Happy Monday all, and welcome to another week of lock down (sigh). I know it’s hard, but it’ll all be over soon, and we’ll return to our new ‘normal’ before we know it – hopefully appreciating the little things far more than we ever have before.
As I’m currently back in the North West, I found myself going through some of my old things. I came across some things that sparked great memories, and inevitably, some that provoked an emotional (and sometimes an unwelcome) response.
It got me thinking though. If I were to write down something that I once found to be an impossible task, perhaps something that I thought I’d never actually achieve, or a time I never thought I’d get through, I might surprise myself. Was it, and is it still impossible?
I came up with a few ideas that I wanted to share with you all, but I also wanted to share some of our fantastic communities contributions as well.
Our Stop The World community tackled the impossible by…
‘Walking in to teach a class full of Year 9’s, minutes after having a severe panic attack. I was exhausted and it was so obvious that I’d been crying. I honestly didn’t know how I’d get through the lesson but I did.’ – L
‘Passing my PhD – even though I felt totally out of my depth and almost gave up in the first 2 years’. – S
‘Passing my driving test when 38 weeks pregnant! My first instructor was an arrogant ex army man who kept the window down and would make a point of shouting at me when people were around if I made a mistake. Although I did my best, I finally got out of the car and rang my husband to pick me up. I’d had enough. I didn’t give up though (even if I really wanted to). After 3 failures, I changed instructors who was a kind, calm and patient instructor. I passed and two weeks later I gave birth to a little girl!’ – G
‘Completing Tough Mudder when I was at my unfittest (and probably fattest)!’ – H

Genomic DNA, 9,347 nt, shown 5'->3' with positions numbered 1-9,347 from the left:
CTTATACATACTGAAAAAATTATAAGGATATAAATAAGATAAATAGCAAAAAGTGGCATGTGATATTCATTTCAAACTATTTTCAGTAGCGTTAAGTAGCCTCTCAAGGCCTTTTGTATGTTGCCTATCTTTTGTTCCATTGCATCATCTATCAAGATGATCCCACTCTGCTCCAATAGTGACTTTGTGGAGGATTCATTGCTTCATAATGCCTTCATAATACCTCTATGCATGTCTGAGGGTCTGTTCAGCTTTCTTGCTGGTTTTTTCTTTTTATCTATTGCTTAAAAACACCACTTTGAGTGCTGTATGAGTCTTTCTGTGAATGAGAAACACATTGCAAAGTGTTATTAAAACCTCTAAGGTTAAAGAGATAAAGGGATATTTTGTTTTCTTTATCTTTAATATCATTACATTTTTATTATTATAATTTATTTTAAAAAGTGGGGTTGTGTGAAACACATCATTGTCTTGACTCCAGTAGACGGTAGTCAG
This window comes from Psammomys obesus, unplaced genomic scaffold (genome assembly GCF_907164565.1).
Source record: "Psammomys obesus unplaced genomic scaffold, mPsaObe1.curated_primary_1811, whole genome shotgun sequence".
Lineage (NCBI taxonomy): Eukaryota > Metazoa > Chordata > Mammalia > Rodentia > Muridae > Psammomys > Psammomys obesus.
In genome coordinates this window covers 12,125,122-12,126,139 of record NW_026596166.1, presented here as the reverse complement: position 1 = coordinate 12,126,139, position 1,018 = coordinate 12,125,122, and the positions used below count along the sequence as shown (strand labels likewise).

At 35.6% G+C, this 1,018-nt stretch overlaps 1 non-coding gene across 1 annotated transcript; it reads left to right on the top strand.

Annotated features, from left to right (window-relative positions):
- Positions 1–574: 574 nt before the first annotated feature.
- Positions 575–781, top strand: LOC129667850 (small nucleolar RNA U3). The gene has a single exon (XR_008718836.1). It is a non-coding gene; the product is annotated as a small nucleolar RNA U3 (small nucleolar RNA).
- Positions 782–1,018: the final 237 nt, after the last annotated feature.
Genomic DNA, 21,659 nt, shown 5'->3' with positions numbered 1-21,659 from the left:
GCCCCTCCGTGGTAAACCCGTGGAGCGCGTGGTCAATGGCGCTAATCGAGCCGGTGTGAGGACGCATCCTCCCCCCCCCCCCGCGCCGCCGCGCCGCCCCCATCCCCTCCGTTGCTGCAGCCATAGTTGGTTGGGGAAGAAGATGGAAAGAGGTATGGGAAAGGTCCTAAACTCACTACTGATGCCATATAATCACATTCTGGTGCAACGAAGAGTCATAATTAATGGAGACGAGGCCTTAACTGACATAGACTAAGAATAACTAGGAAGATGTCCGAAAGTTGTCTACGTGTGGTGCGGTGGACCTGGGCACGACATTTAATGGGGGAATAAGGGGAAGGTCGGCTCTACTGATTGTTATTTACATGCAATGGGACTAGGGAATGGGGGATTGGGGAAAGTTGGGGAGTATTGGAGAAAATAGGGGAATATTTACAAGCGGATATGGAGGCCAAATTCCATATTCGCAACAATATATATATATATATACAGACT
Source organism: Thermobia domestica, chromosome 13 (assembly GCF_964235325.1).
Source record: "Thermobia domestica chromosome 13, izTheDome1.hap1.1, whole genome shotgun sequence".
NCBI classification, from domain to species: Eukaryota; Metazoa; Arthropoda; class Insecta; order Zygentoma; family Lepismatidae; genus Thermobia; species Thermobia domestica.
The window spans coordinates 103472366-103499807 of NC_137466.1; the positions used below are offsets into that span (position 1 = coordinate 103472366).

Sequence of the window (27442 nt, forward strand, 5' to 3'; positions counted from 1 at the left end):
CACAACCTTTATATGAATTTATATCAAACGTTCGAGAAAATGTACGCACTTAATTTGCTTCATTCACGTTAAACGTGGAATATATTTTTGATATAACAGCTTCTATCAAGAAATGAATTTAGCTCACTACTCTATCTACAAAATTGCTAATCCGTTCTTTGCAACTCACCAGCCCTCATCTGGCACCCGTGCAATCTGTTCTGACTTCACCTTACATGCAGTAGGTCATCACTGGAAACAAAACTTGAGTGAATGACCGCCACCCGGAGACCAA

‘Returning to work after being signed off sick for almost 3 months after being diagnosed with Generalised Anxiety Disorder. I was terrified and I didn’t know if I’d be able to do it again but I did and I haven’t looked back since’ – C
‘Cooking a meal from scratch, as my husband did all the cooking. It was easy to get into a routine of ready meals and cereal when he died. But on a Sunday, I cook a meal for me, Derek’s Dad, and my Mum, which I deliver plated up to each of them. The thing about cooking is, you need a reason to do it and it’s the social aspect that you miss – the eating with someone. But cooking for my Mum and Derek’s Dad has given me the reason to try and I’ve not had any complaints yet’. – J
‘Getting back into exercising after a period of not moving at all due to being unwell. I felt I’d failed because I hadn’t moved for so long which created a kind of fear that I couldn’t shake. Eventually, I built myself up to it and managed to remove the fear and find it fun like I used to.’ – H
‘Passing my driving test. It took me 7 attempts, a lot of tears and tantrums and at one point I’d just decided that I just wasn’t meant for driving. But I DID IT in the end!’ – L
‘Getting through 2016 losing my Dad, and going through a horrific OFSTED inspection. I was struggling with the losing my Dad and coping with my job at the same time, so I made the decision to take step back and take a different job to be happier in what I do.’ – S
‘Running the London Marathon in Summer 2019. During my first run in October 2018, I only managed 3 km and I cried all the way home at the thought of running 26 miles but I trained hard and it all paid off when I crossed that finish line 6 months later.’ – N
‘Getting through my year abroad. It wasn’t the dream placement that everyone else had and the year just felt like it would never end.’ – H
‘Ignoring suicidal thoughts and getting through another day’. – S
‘Recovering from a break up. My self-esteem and mental health took a huge hit after my partner and I split after 5 years of being together. I spent a long time pretending I was okay, but other stresses took over and my confidence took a knock I just couldn’t recover from. Even though, I still struggle with the feelings of rejection and can’t help but reflect on what we had, I’m finally at a stage where I know I can move forward with my life and be happy without them. 12 months ago, that felt pretty impossible.’ – L
‘Battling an eating disorder to enable me to become pregnant (even though I still live with it day by day) but now I have a beautiful little girl!’ – C
I don’t know about you, but reading all these really brought a tear to my eye. If you ever begin to doubt yourself, please write down some of the things that once felt impossible and remind yourself how much you’ve already got through.
I am so inspired by every single one of you.
Positive of the day: It’s 1:08 am on Monday morning and I’ve already wrote a blog post. I love that I can do this at the moment.